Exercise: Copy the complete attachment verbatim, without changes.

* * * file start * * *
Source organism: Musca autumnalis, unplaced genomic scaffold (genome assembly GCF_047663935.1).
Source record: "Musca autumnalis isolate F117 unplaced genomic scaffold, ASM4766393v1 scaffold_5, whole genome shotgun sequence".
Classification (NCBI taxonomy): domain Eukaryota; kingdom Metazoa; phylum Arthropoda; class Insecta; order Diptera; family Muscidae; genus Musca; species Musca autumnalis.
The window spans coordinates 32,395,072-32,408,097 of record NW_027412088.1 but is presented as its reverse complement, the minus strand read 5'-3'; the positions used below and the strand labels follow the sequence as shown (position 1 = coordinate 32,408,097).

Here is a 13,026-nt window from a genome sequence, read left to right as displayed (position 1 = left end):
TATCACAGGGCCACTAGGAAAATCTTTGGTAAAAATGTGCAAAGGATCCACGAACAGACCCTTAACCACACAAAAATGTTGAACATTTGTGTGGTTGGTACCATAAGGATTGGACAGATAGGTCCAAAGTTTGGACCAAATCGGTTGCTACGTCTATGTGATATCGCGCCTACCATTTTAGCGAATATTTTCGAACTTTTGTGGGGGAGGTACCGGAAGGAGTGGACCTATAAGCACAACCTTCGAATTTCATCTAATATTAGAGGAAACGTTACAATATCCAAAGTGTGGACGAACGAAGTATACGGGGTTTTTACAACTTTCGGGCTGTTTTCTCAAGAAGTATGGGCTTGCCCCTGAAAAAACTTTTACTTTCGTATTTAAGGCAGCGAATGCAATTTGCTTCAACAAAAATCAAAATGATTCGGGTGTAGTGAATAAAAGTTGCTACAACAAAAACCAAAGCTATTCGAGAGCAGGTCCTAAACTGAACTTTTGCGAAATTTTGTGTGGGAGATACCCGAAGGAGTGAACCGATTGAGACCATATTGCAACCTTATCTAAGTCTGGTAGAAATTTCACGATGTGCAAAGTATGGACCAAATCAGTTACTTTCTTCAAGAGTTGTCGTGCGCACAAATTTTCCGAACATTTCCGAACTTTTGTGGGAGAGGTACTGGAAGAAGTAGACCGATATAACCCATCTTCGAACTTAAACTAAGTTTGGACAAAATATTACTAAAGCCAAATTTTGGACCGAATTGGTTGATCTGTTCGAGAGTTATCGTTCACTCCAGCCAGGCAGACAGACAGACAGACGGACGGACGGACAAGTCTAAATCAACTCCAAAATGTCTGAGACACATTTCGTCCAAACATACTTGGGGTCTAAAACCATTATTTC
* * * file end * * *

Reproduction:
Source organism: Musca autumnalis, unplaced genomic scaffold (genome assembly GCF_047663935.1).
Source record: "Musca autumnalis isolate F117 unplaced genomic scaffold, ASM4766393v1 scaffold_5, whole genome shotgun sequence".
Classification (NCBI taxonomy): domain Eukaryota; kingdom Metazoa; phylum Arthropoda; class Insecta; order Diptera; family Muscidae; genus Musca; species Musca autumnalis.
The window spans coordinates 32,395,072-32,408,097 of record NW_027412088.1 but is presented as its reverse complement, the minus strand read 5'-3'; the positions used below and the strand labels follow the sequence as shown (position 1 = coordinate 32,408,097).

Here is a 13,026-nt window from a genome sequence, read left to right as displayed (position 1 = left end):
TATCACAGGGCCACTAGGAAAATCTTTGGTAAAAATGTGCAAAGGATCCACGAACAGACCCTTAACCACACAAAAATGTTGAACATTTGTGTGGTTGGTACCATAAGGATTGGACAGATAGGTCCAAAGTTTGGACCAAATCGGTTGCTACGTCTATGTGATATCGCGCCTACCATTTTAGCGAATATTTTCGAACTTTTGTGGGGGAGGTACCGGAAGGAGTGGACCTATAAGCACAACCTTCGAATTTCATCTAATATTAGAGGAAACGTTACAATATCCAAAGTGTGGACGAACGAAGTATACGGGGTTTTTACAACTTTCGGGCTGTTTTCTCAAGAAGTATGGGCTTGCCCCTGAAAAAACTTTTACTTTCGTATTTAAGGCAGCGAATGCAATTTGCTTCAACAAAAATCAAAATGATTCGGGTGTAGTGAATAAAAGTTGCTACAACAAAAACCAAAGCTATTCGAGAGCAGGTCCTAAACTGAACTTTTGCGAAATTTTGTGTGGGAGATACCCGAAGGAGTGAACCGATTGAGACCATATTGCAACCTTATCTAAGTCTGGTAGAAATTTCACGATGTGCAAAGTATGGACCAAATCAGTTACTTTCTTCAAGAGTTGTCGTGCGCACAAATTTTCCGAACATTTCCGAACTTTTGTGGGAGAGGTACTGGAAGAAGTAGACCGATATAACCCATCTTCGAACTTAAACTAAGTTTGGACAAAATATTACTAAAGCCAAATTTTGGACCGAATTGGTTGATCTGTTCGAGAGTTATCGTTCACTCCAGCCAGGCAGACAGACAGACAGACGGACGGACGGACAAGTCTAAATCAACTCCAAAATGTCTGAGACACATTTCGTCCAAACATACTTGGGGTCTAAAACCATTATTTC